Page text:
Houghton Mifflin Harcourt Spring 2017 Showcase and Giveaway
Beyond the people I work with and the people this blog has led me to get to know, by far the best aspect of blogging for TLT is the constant influx of books. All of the books I get end up going back out the door in some fashion—to teen readers I know, to classroom libraries of friends, or in giveaways. I can’t read/review every book I get, but it’s fun to be able to sift through boxes and see what grabs my attention, and to see what books will find loving new homes with the right reader.
Today I’m sharing with you a few titles from Houghton Mifflin Harcourt’s Spring 2017 list. All annotations are from the publisher. They have kindly offered to do a giveaway with us. They are offering 2 copies of Things I Should Have Known by Claire LaZebnik and 2 copies of The Van Gogh Deception by Deron Hicks to our readers. Enter via the Rafflecopter between now and October 23rd. Winners will be notified via email. US entries only, please. Winners will win one book.
We know dogs are our best animal friends, but have you ever thought about what that might mean?
Fossils show we’ve shared our work and homes with dogs for tens of thousands of years. Now there’s growing evidence that we influenced dogs’ evolution—and they, in turn, changed ours. Even more than our closest relatives, the apes, dogs are the species with whom we communicate best.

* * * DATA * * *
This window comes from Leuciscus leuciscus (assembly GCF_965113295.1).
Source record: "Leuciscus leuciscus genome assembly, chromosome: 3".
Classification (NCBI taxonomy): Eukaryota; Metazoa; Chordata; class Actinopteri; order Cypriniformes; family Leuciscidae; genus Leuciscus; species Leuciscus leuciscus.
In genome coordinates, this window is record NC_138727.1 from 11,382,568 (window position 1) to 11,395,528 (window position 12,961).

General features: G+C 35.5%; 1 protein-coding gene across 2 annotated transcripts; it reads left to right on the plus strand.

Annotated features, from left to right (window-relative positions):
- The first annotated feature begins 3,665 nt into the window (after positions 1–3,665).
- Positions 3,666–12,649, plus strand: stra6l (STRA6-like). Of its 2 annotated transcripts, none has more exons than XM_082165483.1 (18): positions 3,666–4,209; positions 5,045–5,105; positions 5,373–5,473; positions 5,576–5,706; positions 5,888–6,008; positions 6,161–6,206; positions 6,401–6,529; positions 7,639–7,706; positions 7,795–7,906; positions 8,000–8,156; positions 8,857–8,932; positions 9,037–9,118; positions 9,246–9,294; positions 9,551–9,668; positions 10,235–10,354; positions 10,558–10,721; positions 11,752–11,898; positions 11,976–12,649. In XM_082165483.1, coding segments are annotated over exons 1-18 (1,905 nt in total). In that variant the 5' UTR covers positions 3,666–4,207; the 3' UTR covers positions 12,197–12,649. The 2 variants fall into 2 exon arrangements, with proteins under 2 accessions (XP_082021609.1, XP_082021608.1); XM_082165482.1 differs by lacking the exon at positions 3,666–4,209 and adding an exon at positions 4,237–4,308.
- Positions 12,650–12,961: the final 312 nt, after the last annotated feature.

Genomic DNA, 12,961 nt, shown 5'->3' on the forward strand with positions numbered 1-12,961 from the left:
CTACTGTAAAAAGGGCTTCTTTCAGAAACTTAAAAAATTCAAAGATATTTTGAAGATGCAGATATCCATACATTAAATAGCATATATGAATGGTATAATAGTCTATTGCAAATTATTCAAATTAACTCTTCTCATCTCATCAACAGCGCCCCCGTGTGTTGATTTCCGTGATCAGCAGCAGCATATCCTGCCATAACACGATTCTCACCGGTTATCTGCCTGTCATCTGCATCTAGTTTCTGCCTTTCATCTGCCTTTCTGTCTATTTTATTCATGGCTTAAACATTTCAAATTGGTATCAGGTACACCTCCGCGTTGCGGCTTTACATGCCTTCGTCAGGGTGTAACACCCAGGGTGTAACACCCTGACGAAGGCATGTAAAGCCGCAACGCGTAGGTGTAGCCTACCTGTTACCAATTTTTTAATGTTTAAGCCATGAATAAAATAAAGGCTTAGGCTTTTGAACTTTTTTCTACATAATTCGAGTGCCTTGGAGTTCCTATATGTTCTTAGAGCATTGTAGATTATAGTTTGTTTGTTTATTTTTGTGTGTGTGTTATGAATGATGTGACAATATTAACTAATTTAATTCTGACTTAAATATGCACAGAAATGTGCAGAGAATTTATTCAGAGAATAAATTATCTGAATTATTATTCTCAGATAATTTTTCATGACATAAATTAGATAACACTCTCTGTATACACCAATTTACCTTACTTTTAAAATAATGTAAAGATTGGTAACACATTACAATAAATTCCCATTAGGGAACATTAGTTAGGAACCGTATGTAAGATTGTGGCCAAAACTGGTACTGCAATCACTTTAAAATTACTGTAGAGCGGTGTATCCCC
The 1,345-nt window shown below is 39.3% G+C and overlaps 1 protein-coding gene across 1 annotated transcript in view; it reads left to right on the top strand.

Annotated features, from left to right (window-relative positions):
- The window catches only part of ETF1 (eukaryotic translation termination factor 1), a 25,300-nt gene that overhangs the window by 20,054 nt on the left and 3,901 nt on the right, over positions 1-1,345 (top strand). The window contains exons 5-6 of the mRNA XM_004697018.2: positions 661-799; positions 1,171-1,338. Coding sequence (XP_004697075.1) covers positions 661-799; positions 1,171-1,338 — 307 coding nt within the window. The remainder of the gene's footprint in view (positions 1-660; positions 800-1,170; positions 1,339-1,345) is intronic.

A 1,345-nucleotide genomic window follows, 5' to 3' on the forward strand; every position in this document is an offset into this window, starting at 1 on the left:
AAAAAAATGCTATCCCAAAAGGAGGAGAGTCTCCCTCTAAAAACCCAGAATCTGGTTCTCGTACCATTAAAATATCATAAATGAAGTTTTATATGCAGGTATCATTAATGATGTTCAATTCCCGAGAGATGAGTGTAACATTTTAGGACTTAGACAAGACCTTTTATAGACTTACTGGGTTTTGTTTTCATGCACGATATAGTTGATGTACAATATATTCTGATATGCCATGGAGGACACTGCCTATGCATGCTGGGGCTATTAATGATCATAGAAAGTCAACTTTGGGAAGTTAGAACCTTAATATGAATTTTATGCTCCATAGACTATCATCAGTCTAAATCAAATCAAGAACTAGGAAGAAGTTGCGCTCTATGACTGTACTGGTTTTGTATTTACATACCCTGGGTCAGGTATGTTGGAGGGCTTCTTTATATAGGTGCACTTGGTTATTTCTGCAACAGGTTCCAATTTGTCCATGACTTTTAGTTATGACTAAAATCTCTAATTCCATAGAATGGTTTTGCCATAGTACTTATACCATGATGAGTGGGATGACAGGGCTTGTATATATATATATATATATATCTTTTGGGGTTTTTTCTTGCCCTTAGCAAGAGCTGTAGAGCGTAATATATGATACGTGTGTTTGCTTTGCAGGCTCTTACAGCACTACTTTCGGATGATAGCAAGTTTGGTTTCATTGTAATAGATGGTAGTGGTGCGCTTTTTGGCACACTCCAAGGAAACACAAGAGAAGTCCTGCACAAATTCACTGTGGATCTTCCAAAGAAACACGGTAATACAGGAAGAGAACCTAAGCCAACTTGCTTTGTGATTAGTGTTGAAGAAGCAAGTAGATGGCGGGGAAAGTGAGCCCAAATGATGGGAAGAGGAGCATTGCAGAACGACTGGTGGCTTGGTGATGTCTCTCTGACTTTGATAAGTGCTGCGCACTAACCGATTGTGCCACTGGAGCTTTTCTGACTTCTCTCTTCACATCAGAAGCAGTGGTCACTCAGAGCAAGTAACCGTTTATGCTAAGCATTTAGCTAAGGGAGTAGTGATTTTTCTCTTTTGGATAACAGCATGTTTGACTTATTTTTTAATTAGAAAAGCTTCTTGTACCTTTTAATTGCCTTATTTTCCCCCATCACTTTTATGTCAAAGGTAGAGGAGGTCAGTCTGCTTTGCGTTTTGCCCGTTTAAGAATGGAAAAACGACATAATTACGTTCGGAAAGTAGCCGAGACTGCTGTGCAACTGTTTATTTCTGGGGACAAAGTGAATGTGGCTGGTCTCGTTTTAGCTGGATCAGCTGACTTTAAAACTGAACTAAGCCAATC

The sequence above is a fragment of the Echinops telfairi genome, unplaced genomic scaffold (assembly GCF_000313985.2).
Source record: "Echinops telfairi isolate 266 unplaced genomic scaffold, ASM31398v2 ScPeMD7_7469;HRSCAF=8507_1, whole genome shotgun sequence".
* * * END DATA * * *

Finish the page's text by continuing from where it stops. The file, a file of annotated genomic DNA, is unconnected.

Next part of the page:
Combining history, paleontology, biology, and cutting-edge medical science, Kay Frydenborg paints a picture of how two different species became deeply entwined—and how we coevolved into the species we are today.
THE MYTH OF THE MINOTAUR? THAT’S BULL.
I think you may have heard of me,
but might not know my name:
Ruler of the Stars (in younger days),
Monster of the Maze . . .
Much like Lin-Manuel Miranda did in Hamilton, the New York Times best-selling author David Elliott turns a classic on its head in form and approach, updating the timeless story of Theseus and the Minotaur for a new generation. A rough, rowdy, and darkly comedic young adult retelling in verse, Bull will have readers reevaluating one of mythology’s most infamous monsters.
Hiking in the great outdoors, catching fish, watching the stars come out at night—camping is fun. Until it’s time to sleep. Then, Lucy wonders, what kinds of creatures lurk in the dark? With only her brother and grandpa as tent-mates, will Lucy be able to face her camping fears?